I pre-ordered this book after seeing an op-ed by its author, and spent the past day and a half tearing through it. The name of his former employer, CACI,had long since been for me code for “detainee abuse,” and I had tried to write an article based on the company’s misdeeds when applying for a business-reporting fellowship for J-school (won by the far more deserving and-kick-ass Moira Herbst). By then, the Center for Constitutional Rights’ 2004 lawsuit against CACI on behalf of detainees was in the news, and going through the now-familiar paces of wars over classified information and webs of culpability.
The New York Times calls CONSEQUENCE “profoundly unsettling.” I think I can safely say that or those of us for whom the words “Abu Ghraib,”CACI” and even “torture” have become drearily familiar, it’s also quietly mindblowing.
In prose that simultaneously recalls Michael Herr, Charles Bukowski (the latter for the use of profanity) and Pilgrim’s Progress, Fair’s narrative makes you feel for this young Presbyterian who joins the Army to prepare for a career in law enforcement and ends up an employee of CACI, described by Fair as a mixture of Kafka and the Keystone Kops. But just as the reader is trying to absorb this new picture of CACI, Fair takes you to Abu Ghraib — first the muddy tents that shocked Aidan Delgado, then a moment in the “hard site” we all think we’ve seen.
There’s an aha! moment after CID tries to talk to everyone working in that site and Fair’Bs team realizes by elimination which soldier is about to blow the whistle: Joe Darby, who several months later “the Army will then place in protective custody” after SecDef Rumsfeld publicly thanks him for leaking those damaging Abu Ghraib photos.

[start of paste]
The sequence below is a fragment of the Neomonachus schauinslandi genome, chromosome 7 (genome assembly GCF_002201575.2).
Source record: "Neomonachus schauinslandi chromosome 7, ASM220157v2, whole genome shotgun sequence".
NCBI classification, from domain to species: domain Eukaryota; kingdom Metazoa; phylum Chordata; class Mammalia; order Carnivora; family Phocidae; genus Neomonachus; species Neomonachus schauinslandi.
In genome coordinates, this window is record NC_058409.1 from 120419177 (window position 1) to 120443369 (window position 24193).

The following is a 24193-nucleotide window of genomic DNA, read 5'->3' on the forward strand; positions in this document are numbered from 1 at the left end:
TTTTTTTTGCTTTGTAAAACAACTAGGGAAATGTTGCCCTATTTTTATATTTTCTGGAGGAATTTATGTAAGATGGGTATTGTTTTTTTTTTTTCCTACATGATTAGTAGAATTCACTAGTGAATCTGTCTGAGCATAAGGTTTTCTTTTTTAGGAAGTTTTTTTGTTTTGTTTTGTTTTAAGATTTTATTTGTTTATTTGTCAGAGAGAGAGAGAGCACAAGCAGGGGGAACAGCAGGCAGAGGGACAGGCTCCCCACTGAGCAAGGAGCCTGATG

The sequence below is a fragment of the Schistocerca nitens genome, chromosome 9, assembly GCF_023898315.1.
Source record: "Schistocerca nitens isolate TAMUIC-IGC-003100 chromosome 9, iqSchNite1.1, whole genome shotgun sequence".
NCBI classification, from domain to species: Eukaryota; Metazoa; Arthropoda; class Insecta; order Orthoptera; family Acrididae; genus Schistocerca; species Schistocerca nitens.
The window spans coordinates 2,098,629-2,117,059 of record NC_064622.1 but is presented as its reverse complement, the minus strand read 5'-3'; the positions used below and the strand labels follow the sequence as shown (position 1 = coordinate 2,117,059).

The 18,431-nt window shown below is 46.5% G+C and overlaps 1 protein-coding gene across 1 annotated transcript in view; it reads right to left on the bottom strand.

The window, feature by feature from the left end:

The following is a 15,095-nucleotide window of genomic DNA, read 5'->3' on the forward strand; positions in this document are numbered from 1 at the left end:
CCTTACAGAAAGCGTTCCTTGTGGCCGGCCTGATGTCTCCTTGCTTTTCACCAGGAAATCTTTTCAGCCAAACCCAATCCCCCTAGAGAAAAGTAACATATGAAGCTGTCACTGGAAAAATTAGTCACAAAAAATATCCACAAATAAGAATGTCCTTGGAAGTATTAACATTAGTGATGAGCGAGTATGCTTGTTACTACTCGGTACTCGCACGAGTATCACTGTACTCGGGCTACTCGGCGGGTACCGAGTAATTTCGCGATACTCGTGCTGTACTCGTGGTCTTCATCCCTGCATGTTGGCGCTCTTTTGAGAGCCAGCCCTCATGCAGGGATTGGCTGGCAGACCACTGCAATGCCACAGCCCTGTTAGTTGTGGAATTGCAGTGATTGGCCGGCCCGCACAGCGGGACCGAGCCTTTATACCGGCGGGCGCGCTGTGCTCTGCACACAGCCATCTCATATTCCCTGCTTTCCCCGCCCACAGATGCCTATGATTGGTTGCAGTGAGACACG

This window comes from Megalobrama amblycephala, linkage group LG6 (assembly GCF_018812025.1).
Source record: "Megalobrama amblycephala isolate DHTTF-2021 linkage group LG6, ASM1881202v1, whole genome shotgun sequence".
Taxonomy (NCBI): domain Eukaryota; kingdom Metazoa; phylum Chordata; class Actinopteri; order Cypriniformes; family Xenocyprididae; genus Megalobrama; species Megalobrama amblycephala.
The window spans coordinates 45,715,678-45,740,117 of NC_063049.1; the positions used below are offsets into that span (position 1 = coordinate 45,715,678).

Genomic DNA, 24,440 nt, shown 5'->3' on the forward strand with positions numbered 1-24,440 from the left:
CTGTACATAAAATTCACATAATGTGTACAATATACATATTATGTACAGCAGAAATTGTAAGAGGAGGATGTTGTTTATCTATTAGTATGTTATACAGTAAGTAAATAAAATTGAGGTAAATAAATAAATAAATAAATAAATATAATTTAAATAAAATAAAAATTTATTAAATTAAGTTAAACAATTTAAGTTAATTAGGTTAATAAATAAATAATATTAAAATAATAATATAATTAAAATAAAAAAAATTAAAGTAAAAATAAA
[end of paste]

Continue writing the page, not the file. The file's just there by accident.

I’ve been trying to embed Fair’s interview with Terry Gross above; if that doesn’t work you might want to click on the link and just listen. She gets him talking about the heart condition that almost killed him (for real), his faith journey and so much more.
I, of course, want to ask him different questions. I want to know if he’s ever spoken to a New York attorney named Aidan Delgado, who completed an entire conscientious-objector claim while working at another part of AG, and whether his pastor-wannabe self has touched base with the Brite Divinity School’s Soul Repair Center. He never uses the term “moral injury,” and I’d like to know why. I’d also encourage him to accept the help my friend Joshua Phillips has offered him, since we both see common agonies as described in Joshua’s book about soldiers who’ve tortured, None of Us Were Like This Before. After reading the latter book, I did wonder about the inner lives of contractors like Fair, and am both glad and deeply sorry to have been so richly answered.
Would also LOVE to curate a discussion among Fair, Delgado and Phillips, in which my words would be the least important.